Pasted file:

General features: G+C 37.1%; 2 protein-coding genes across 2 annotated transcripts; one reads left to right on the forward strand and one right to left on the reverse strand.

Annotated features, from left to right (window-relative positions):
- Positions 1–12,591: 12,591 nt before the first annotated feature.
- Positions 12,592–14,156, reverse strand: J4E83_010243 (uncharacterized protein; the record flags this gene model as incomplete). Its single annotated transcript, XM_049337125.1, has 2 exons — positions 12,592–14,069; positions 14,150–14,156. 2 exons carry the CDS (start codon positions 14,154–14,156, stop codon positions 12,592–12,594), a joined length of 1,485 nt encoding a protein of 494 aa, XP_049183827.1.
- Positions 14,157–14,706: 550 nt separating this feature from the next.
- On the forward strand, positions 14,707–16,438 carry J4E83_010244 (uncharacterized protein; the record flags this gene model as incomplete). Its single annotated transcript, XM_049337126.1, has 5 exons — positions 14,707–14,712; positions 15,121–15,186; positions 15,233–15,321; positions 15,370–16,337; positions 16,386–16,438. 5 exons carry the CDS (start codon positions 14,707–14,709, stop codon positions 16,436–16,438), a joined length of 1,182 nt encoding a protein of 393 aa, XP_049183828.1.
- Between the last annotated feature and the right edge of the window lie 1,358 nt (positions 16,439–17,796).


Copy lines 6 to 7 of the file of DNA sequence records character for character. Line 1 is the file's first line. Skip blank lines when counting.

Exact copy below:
- On the forward strand, positions 14,707–16,438 carry J4E83_010244 (uncharacterized protein; the record flags this gene model as incomplete). Its single annotated transcript, XM_049337126.1, has 5 exons — positions 14,707–14,712; positions 15,121–15,186; positions 15,233–15,321; positions 15,370–16,337; positions 16,386–16,438. 5 exons carry the CDS (start codon positions 14,707–14,709, stop codon positions 16,436–16,438), a joined length of 1,182 nt encoding a protein of 393 aa, XP_049183828.1.
- Between the last annotated feature and the right edge of the window lie 1,358 nt (positions 16,439–17,796).